1. It seems unlikely that John would have “misread” the passage in this way. The presence of the seraphim suggests that the figure is God, and there’s no reason to think that John was influenced by the anthropomorphism of Ezekiel 1:26: “And above the expanse over their heads there was the likeness of a throne, in appearance like sapphire; and seated above the likeness of a throne was a likeness with a human appearance.”

2. ʾAdonai is used for YHWH twice in the commissioning narrative (Is. 6:8, 11), from which John has just quoted, and frequently in the rest of the Gospel.

3. Isaiah declares that he has seen “the King, YHWH of hosts” (Is. 6:5), which must refer back to the seeing of the ʾadon sitting on a throne. The “lord” or “king” is YHWH not some servant of YHWH.

4. John seems to have used the Septuagint for his quotations (Jn. 12:38, 40), and the Greek version of Isaiah 6:1-3 does not differentiate between ʾadonai and YHWH.

5. We would have to suppose that a vision which inaugurates a prophetic mission to stubborn Israel (cf. Jer. 1:9; Ezek. 1:1-28) has been turned into a vision of the climax of the mission. Isaiah 6:1-3 is not a judgment scene, where enemies are punished and the faithful servant is vindicated and given kingdom and glory—along the lines of Daniel 7:13-14.

6. In the lead up to the passage, Jesus has prayed that God will glorify his name through the painful events to come, he has declared that the judgment of this world is now imminent; and his point seems to be that the “ruler of this world” will be cast out when the Son of Man is lifted up from the earth (Jn. 12:28-34). Then he departs and hides himself from them because “they still did not believe in him” (Jn. 12:37). This looks forwards to a glory associated with suffering and judgment.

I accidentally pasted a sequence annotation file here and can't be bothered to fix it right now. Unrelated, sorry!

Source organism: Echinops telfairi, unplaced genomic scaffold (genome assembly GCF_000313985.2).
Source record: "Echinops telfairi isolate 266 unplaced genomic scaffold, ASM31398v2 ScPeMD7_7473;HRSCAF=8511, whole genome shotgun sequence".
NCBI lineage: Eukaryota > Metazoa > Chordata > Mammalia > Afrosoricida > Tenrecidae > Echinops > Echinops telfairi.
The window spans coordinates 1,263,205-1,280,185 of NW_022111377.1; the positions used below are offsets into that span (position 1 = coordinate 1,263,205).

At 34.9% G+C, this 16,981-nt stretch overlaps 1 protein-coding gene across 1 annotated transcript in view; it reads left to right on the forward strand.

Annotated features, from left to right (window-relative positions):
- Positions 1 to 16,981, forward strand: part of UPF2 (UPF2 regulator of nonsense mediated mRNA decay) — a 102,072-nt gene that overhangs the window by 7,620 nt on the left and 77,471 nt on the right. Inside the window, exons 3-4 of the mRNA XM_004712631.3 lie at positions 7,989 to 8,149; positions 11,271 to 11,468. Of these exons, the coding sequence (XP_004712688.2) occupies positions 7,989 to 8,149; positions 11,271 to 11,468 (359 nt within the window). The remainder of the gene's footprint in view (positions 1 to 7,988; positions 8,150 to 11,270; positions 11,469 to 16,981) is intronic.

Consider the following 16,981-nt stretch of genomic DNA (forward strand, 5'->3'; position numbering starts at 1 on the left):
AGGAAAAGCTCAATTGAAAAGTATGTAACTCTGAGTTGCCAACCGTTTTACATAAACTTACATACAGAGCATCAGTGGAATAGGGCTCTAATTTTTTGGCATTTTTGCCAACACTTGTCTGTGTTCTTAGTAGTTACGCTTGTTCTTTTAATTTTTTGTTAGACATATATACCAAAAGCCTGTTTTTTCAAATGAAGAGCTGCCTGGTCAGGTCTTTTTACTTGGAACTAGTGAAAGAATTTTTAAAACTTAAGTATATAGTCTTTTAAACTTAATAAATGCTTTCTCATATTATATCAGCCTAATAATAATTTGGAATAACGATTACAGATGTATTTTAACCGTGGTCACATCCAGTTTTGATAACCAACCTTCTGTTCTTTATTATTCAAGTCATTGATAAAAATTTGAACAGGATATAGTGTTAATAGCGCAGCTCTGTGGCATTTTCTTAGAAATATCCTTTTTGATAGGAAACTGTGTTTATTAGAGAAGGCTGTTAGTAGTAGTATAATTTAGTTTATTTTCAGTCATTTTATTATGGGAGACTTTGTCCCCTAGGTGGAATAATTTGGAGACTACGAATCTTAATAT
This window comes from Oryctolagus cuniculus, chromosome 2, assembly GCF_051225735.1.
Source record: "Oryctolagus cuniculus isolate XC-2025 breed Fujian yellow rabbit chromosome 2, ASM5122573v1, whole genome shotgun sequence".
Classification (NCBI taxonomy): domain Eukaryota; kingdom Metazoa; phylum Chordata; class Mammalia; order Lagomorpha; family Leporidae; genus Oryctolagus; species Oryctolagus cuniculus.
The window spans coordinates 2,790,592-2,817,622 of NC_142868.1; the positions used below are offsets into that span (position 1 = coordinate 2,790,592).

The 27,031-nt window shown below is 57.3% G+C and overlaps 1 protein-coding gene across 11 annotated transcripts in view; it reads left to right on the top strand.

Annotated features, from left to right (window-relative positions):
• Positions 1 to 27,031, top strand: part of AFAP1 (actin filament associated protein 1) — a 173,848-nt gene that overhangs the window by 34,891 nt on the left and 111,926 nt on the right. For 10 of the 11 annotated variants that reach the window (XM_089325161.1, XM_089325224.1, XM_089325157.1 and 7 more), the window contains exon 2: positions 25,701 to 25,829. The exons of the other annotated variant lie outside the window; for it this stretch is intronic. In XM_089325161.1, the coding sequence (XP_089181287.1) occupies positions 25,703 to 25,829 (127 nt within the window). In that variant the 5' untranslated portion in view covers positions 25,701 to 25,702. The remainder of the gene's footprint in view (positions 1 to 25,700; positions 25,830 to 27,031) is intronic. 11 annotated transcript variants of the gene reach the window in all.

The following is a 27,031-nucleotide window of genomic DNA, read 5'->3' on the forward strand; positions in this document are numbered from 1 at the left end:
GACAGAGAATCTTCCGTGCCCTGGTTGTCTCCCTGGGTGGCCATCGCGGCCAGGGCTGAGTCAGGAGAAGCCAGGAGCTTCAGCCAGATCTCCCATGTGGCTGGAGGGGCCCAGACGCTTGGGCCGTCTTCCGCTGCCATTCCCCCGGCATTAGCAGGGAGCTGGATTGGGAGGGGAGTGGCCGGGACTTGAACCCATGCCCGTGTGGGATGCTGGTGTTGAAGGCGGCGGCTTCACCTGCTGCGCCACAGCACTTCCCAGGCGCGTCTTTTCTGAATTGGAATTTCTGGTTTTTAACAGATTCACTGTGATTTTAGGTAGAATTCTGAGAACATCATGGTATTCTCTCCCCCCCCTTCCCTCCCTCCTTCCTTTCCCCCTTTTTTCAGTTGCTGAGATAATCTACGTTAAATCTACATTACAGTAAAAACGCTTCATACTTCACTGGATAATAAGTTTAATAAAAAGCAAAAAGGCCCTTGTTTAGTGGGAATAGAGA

7. I wonder if John would have expected the Son of Man to be glorified in the temple, when Jesus has effectively substituted his own risen body for the temple in Jerusalem (Jn. 2:18-22).

8. According to John, “Isaiah said these things because he saw his glory, and he spoke concerning him” (Jn. 12:41). “These things” refers to two statements made by Isaiah which John has just quoted, neither of which alludes to the glory seen in the temple:

“Lord, who has believed what he heard from us, and to whom has the arm of the Lord been revealed?”

“He has blinded their eyes and hardened their heart, lest they see with their eyes, and understand with their heart, and turn, and I would heal them.” (Jn. 12:38, 40)

The first is from Isaiah 53:1 LXX. A “report” that has something to do with the “suffering servant” has not been believed, whereas people who were not told will see and understand (Is. 52:15); and in these circumstances the “arm of the Lord” has been revealed. Moreover, this servant will have no glory from people (Is. 52:14 LXX), which sets him in contrast to John’s Pharisees, who “loved the glory of the people rather than the glory of God” (Jn. 12:43).

The second quotation comes from the account of Isaiah’s commissioning with slight modification: the people will not listen to him because their hearts have been hardened, etc.; therefore, they will not turn and be healed; cities will be left desolate, and they will be taken into exile. We note that Isaiah is quoted to account for the fact that, despite the signs done among them, the Jews did not believe in Jesus (Jn. 12:37).

The question, then, is how are “these things” related to “his glory”? Did Isaiah say these things because he had first seen the glory of Jesus in the temple? Or because he had seen the glory that lay beyond the rejection and suffering? I would have thought it makes more sense to go from rejection to glory than from glory to rejection.